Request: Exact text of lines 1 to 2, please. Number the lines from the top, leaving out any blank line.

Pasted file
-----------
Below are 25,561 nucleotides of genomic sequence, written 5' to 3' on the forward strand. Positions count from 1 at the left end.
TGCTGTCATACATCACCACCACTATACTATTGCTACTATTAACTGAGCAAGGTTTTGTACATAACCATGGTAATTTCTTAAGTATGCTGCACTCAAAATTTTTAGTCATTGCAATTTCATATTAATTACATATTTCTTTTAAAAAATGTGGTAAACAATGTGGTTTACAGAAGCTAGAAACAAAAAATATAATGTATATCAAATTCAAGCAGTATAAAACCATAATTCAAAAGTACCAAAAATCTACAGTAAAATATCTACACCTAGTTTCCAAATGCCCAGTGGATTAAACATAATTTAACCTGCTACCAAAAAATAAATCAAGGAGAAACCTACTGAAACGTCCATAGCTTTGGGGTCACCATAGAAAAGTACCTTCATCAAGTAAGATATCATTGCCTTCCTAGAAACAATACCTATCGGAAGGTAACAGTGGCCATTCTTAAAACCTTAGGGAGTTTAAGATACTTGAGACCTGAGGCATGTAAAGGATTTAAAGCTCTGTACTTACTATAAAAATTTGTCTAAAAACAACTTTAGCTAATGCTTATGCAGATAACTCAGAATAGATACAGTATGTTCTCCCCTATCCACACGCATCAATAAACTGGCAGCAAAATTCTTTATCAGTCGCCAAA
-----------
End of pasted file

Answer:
Below are 25,561 nucleotides of genomic sequence, written 5' to 3' on the forward strand. Positions count from 1 at the left end.
TGCTGTCATACATCACCACCACTATACTATTGCTACTATTAACTGAGCAAGGTTTTGTACATAACCATGGTAATTTCTTAAGTATGCTGCACTCAAAATTTTTAGTCATTGCAATTTCATATTAATTACATATTTCTTTTAAAAAATGTGGTAAACAATGTGGTTTACAGAAGCTAGAAACAAAAAATATAATGTATATCAAATTCAAGCAGTATAAAACCATAATTCAAAAGTACCAAAAATCTACAGTAAAATATCTACACCTAGTTTCCAAATGCCCAGTGGATTAAACATAATTTAACCTGCTACCAAAAAATAAATCAAGGAGAAACCTACTGAAACGTCCATAGCTTTGGGGTCACCATAGAAAAGTACCTTCATCAAGTAAGATATCATTGCCTTCCTAGAAACAATACCTATCGGAAGGTAACAGTGGCCATTCTTAAAACCTTAGGGAGTTTAAGATACTTGAGACCTGAGGCATGTAAAGGATTTAAAGCTCTGTACTTACTATAAAAATTTGTCTAAAAACAACTTTAGCTAATGCTTATGCAGATAACTCAGAATAGATACAGTATGTTCTCCCCTATCCACACGCATCAATAAACTGGCAGCAAAATTCTTTATCAGTCGCCAAA